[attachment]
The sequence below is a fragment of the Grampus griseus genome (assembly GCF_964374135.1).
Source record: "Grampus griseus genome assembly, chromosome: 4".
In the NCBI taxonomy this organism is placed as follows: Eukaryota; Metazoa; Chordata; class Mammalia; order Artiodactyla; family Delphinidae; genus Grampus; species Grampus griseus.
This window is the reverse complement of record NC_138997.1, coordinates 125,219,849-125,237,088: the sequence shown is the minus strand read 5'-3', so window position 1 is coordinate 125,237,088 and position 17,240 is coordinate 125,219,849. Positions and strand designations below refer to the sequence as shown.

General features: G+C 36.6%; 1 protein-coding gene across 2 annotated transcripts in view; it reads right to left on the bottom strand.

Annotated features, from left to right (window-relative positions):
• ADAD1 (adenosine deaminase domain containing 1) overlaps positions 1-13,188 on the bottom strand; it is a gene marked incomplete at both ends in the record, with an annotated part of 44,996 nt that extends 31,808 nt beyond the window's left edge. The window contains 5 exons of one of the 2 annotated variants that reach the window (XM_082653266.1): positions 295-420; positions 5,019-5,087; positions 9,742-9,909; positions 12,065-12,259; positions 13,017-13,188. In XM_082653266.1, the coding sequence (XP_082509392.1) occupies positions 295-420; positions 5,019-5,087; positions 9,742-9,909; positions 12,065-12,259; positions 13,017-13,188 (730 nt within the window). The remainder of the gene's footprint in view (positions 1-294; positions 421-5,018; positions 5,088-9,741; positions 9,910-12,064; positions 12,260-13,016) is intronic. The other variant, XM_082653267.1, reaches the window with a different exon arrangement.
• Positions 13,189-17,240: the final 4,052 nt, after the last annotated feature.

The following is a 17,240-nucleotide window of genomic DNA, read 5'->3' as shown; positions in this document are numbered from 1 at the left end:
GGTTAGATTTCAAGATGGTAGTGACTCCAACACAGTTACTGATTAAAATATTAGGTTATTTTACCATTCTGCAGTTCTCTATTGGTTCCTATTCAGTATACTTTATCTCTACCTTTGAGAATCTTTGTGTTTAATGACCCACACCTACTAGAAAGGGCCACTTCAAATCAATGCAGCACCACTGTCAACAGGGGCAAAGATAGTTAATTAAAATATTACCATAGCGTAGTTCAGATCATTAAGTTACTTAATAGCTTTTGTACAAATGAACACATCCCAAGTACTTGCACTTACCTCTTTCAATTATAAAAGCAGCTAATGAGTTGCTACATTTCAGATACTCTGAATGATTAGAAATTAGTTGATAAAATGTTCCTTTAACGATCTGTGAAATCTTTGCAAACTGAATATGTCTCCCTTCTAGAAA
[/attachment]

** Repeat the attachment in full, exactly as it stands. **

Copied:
The sequence below is a fragment of the Grampus griseus genome (assembly GCF_964374135.1).
Source record: "Grampus griseus genome assembly, chromosome: 4".
In the NCBI taxonomy this organism is placed as follows: Eukaryota; Metazoa; Chordata; class Mammalia; order Artiodactyla; family Delphinidae; genus Grampus; species Grampus griseus.
This window is the reverse complement of record NC_138997.1, coordinates 125,219,849-125,237,088: the sequence shown is the minus strand read 5'-3', so window position 1 is coordinate 125,237,088 and position 17,240 is coordinate 125,219,849. Positions and strand designations below refer to the sequence as shown.

General features: G+C 36.6%; 1 protein-coding gene across 2 annotated transcripts in view; it reads right to left on the bottom strand.

Annotated features, from left to right (window-relative positions):
• ADAD1 (adenosine deaminase domain containing 1) overlaps positions 1-13,188 on the bottom strand; it is a gene marked incomplete at both ends in the record, with an annotated part of 44,996 nt that extends 31,808 nt beyond the window's left edge. The window contains 5 exons of one of the 2 annotated variants that reach the window (XM_082653266.1): positions 295-420; positions 5,019-5,087; positions 9,742-9,909; positions 12,065-12,259; positions 13,017-13,188. In XM_082653266.1, the coding sequence (XP_082509392.1) occupies positions 295-420; positions 5,019-5,087; positions 9,742-9,909; positions 12,065-12,259; positions 13,017-13,188 (730 nt within the window). The remainder of the gene's footprint in view (positions 1-294; positions 421-5,018; positions 5,088-9,741; positions 9,910-12,064; positions 12,260-13,016) is intronic. The other variant, XM_082653267.1, reaches the window with a different exon arrangement.
• Positions 13,189-17,240: the final 4,052 nt, after the last annotated feature.

The following is a 17,240-nucleotide window of genomic DNA, read 5'->3' as shown; positions in this document are numbered from 1 at the left end:
GGTTAGATTTCAAGATGGTAGTGACTCCAACACAGTTACTGATTAAAATATTAGGTTATTTTACCATTCTGCAGTTCTCTATTGGTTCCTATTCAGTATACTTTATCTCTACCTTTGAGAATCTTTGTGTTTAATGACCCACACCTACTAGAAAGGGCCACTTCAAATCAATGCAGCACCACTGTCAACAGGGGCAAAGATAGTTAATTAAAATATTACCATAGCGTAGTTCAGATCATTAAGTTACTTAATAGCTTTTGTACAAATGAACACATCCCAAGTACTTGCACTTACCTCTTTCAATTATAAAAGCAGCTAATGAGTTGCTACATTTCAGATACTCTGAATGATTAGAAATTAGTTGATAAAATGTTCCTTTAACGATCTGTGAAATCTTTGCAAACTGAATATGTCTCCCTTCTAGAAA